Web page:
In Part 1 of this three-part series, I discussed some key remaining problems with the software-development lifecycle (SDLC) as teams now typically realize it—in particular, those problems relating to the profession of User Experience. In that article, I pointed out how the analysis of problems generally leads to our learning the lessons on which we ultimately base our solutions.
Now, in Part 2, I’ll explore the key lessons that I’ve learned through the efforts of my company Ax-Stream to improve the SDLC, then set out the basis of the proposed solutions that I’ll present in Part 3.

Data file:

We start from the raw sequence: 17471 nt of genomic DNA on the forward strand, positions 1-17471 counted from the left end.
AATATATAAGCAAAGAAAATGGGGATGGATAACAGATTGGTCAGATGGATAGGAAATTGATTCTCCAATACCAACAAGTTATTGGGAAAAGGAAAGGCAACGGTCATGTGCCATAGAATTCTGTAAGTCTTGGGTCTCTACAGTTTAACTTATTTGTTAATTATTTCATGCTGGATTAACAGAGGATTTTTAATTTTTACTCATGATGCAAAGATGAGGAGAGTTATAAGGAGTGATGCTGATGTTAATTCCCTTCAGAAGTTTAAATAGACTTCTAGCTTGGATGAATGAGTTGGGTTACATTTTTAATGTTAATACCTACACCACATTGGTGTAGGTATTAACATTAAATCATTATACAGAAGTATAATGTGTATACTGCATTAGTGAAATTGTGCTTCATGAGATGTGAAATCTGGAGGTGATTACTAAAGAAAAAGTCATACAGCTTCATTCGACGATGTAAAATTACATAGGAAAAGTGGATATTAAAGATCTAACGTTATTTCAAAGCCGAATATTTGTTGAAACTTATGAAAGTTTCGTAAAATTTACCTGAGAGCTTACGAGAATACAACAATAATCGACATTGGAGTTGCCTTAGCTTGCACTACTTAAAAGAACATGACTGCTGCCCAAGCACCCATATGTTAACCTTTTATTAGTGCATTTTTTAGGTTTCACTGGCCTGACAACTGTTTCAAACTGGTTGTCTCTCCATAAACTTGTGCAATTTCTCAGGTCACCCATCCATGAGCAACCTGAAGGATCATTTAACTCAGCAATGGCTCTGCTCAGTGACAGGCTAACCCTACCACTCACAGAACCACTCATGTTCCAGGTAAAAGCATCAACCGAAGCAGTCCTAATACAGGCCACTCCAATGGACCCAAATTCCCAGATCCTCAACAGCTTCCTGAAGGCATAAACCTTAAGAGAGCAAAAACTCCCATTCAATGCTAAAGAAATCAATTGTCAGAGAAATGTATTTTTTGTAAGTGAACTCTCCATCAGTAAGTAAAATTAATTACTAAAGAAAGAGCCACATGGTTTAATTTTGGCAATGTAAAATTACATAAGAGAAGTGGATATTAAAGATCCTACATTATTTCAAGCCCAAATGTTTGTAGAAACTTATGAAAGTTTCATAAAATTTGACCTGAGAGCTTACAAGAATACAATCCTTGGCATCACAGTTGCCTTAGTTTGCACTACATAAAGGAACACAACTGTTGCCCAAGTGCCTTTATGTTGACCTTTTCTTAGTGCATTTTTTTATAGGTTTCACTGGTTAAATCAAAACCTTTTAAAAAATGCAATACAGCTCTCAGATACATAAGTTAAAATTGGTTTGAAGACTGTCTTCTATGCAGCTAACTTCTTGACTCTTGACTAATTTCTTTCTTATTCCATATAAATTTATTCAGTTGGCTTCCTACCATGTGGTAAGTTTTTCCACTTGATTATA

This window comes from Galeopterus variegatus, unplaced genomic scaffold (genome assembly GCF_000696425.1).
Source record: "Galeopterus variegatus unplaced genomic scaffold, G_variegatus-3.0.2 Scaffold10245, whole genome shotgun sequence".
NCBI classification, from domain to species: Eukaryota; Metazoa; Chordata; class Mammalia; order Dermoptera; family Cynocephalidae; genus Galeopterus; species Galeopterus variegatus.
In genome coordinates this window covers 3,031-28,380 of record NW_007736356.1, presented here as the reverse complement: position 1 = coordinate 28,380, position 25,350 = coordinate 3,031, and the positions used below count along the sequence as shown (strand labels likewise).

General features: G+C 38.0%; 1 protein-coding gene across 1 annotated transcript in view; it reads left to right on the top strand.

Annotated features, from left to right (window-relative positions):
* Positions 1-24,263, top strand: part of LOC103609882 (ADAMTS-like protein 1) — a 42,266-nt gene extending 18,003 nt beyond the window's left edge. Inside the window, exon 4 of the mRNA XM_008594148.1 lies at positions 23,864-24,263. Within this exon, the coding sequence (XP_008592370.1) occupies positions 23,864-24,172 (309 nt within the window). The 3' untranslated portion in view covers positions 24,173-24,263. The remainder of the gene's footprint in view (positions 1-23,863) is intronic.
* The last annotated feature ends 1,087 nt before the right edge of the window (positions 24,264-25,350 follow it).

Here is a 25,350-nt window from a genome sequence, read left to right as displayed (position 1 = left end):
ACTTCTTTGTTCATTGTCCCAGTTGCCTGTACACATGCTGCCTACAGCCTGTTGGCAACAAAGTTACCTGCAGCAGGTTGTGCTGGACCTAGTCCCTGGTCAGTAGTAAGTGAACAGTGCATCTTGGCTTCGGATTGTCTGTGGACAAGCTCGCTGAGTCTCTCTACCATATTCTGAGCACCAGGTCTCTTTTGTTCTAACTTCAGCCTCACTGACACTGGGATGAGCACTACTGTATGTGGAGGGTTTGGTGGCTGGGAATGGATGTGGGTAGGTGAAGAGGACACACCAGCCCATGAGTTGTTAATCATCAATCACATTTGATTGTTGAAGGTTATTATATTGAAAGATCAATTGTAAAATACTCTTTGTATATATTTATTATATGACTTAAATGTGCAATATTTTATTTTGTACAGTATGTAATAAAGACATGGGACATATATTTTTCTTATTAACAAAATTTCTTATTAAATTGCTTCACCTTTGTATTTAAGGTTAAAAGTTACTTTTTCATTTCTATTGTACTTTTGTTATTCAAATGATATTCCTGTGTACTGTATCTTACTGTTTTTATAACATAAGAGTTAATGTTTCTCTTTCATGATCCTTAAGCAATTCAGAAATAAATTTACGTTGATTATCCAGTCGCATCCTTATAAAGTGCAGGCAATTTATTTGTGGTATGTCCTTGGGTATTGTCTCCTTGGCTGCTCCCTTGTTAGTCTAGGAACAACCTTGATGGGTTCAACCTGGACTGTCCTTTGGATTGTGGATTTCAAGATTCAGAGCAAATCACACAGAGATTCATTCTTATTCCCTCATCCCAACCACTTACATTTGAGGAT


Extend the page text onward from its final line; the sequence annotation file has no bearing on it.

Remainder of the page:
In discussing how to improve the SDLC, I’ll employ the perennial comparison between large software-engineering projects and civil-engineering projects. People often draw this comparison because both types of projects are typically novel, complex, expensive, time consuming, critically important, and involve significant risk. However, unlike software-engineering projects, civil-engineering projects usually tend to proceed as expected and come in roughly on time and on budget. Read More